The article describes an experimental investigation of oxidative degradation in mechanical performance of a SiC fiber-reinforced composite with a SiCN matrix produced by polymer infiltration and pyrolysis. Tensile stress rupture and retained strength tests were performed at 800°C in dry air and in water vapor. Fracture surfaces were examined to determine the degree of fiber pull-out and constituent oxidation and to measure radii of representative fiber fracture mirrors. The results indicate that degradation in tows adjacent to cut surfaces occurs equally rapidly in water vapor with or without application of stress; regions in the composite interior and near as-processed (uncut) surfaces appear far less affected. Similar effects are evident but less pronounced in dry air. Although oxidation of fiber coatings is observed in some cases, collectively the results suggest that fiber degradation is the main mechanism leading to reduced composite strength.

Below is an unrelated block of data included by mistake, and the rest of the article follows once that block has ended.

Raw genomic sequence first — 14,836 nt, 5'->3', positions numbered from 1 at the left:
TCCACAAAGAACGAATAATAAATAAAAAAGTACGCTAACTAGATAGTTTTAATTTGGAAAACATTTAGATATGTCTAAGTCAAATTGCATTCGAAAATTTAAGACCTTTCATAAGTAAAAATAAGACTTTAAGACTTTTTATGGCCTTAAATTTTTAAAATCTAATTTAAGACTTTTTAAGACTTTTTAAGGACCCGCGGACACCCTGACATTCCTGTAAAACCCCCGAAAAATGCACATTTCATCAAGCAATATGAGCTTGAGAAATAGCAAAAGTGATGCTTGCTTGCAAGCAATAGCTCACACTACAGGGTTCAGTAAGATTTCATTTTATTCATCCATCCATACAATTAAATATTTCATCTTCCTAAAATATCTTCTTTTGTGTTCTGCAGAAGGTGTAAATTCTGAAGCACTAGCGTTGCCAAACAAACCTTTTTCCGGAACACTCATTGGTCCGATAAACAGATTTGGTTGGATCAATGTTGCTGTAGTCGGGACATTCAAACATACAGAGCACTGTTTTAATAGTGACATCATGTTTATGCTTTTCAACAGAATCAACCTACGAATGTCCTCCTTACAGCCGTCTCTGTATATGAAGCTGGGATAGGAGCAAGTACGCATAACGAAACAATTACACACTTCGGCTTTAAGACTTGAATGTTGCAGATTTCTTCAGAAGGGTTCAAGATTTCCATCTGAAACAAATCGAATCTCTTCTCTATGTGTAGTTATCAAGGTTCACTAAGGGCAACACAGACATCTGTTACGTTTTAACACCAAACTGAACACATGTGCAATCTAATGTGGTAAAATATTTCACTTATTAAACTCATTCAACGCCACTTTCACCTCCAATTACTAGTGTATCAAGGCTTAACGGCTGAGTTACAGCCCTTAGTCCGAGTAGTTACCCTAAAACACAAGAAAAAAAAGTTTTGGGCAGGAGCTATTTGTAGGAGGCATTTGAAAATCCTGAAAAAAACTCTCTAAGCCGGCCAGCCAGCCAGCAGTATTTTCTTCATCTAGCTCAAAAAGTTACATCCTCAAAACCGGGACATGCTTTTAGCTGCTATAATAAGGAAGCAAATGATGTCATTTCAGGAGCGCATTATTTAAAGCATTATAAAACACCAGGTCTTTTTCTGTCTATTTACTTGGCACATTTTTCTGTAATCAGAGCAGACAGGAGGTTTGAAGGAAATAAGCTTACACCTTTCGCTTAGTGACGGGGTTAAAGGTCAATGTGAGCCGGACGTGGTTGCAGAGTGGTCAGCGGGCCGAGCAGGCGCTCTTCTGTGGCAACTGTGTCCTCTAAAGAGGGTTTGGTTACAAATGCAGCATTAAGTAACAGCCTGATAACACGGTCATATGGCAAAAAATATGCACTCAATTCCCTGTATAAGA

Bibliographical noteFunding Information:
This work was supported by the Pratt & Whitney Center of Excellence at the University of California, Santa Barbara. DP received support from NASA-funded STTR collaboration with Physical Sciences Incorporated, Contract Number N00014-14-P1129. The MRL Shared Experimental Facilities are supported by the MRSEC Program of the NSF under Award No. DMR 1121053: a member of the NSF-funded Materials Research Facilities Network (www.mrfn.org). The authors are grateful to Peter Maxwell (UCSB) for assistance with the fracture mirror analysis.
© 2017 The American Ceramic Society
- ceramic matrix composites
- silicon carbide